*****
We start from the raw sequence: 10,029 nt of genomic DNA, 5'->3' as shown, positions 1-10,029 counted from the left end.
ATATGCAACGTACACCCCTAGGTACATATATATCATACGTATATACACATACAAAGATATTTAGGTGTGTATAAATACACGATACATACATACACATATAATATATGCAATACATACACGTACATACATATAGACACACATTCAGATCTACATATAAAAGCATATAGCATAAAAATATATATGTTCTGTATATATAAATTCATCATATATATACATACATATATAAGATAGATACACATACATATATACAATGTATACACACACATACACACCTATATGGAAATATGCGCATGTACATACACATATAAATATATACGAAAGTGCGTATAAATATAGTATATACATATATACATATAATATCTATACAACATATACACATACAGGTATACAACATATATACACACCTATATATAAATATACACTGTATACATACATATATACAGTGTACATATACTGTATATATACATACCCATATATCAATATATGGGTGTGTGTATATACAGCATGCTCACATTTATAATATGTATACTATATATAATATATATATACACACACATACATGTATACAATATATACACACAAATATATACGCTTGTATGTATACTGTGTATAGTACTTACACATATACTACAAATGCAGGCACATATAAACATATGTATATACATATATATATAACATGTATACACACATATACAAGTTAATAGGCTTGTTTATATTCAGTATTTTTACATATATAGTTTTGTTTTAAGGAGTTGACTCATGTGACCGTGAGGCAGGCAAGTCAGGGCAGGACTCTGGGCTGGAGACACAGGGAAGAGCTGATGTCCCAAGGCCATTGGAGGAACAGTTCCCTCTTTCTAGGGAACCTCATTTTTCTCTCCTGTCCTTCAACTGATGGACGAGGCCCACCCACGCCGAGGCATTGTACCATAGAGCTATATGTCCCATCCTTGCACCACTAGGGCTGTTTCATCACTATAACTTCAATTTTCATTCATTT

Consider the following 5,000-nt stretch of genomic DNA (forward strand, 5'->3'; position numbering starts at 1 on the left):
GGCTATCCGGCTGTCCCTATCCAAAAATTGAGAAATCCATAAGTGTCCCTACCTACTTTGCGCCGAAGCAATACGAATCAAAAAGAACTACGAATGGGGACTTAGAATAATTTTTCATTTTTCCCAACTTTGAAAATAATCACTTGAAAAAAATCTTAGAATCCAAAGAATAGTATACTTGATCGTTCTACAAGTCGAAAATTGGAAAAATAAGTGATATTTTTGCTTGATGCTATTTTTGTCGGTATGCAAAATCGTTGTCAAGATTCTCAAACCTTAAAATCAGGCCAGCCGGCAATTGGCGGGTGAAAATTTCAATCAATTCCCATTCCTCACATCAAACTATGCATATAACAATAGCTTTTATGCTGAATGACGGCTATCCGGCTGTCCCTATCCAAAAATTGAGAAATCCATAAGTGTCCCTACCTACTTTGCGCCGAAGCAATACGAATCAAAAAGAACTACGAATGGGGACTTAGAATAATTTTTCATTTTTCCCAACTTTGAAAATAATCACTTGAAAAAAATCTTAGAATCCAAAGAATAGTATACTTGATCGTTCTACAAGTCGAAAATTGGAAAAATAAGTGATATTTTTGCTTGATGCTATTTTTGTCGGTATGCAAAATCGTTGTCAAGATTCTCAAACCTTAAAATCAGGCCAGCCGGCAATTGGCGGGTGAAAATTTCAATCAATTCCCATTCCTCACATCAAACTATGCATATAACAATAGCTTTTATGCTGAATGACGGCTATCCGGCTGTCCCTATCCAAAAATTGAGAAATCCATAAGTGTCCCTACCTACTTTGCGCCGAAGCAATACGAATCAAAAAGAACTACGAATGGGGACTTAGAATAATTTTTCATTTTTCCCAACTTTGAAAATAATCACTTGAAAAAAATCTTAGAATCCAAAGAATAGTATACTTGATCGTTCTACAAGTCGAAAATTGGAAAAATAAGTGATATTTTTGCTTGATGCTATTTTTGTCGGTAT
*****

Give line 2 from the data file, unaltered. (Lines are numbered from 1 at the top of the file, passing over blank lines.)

ATATGCAACGTACACCCCTAGGTACATATATATCATACGTATATACACATACAAAGATATTTAGGTGTGTATAAATACACGATACATACATACACATATAATATATGCAATACATACACGTACATACATATAGACACACATTCAGATCTACATATAAAAGCATATAGCATAAAAATATATATGTTCTGTATATATAAATTCATCATATATATACATACATATATAAGATAGATACACATACATATATACAATGTATACACACACATACACACCTATATGGAAATATGCGCATGTACATACACATATAAATATATACGAAAGTGCGTATAAATATAGTATATACATATATACATATAATATCTATACAACATATACACATACAGGTATACAACATATATACACACCTATATATAAATATACACTGTATACATACATATATACAGTGTACATATACTGTATATATACATACCCATATATCAATATATGGGTGTGTGTATATACAGCATGCTCACATTTATAATATGTATACTATATATAATATATATATACACACACATACATGTATACAATATATACACACAAATATATACGCTTGTATGTATACTGTGTATAGTACTTACACATATACTACAAATGCAGGCACATATAAACATATGTATATACATATATATATAACATGTATACACACATATACAAGTTAATAGGCTTGTTTATATTCAGTATTTTTACATATATAGTTTTGTTTTAAGGAGTTGACTCATGTGACCGTGAGGCAGGCAAGTCAGGGCAGGACTCTGGGCTGGAGACACAGGGAAGAGCTGATGTCCCAAGGCCATTGGAGGAACAGTTCCCTCTTTCTAGGGAACCTCATTTTTCTCTCCTGTCCTTCAACTGATGGACGAGGCCCACCCACGCCGAGGCATTGTACCATAGAGCTATATGTCCCATCCTTGCACCACTAGGGCTGTTTCATCACTATAACTTCAATTTTCATTCATTT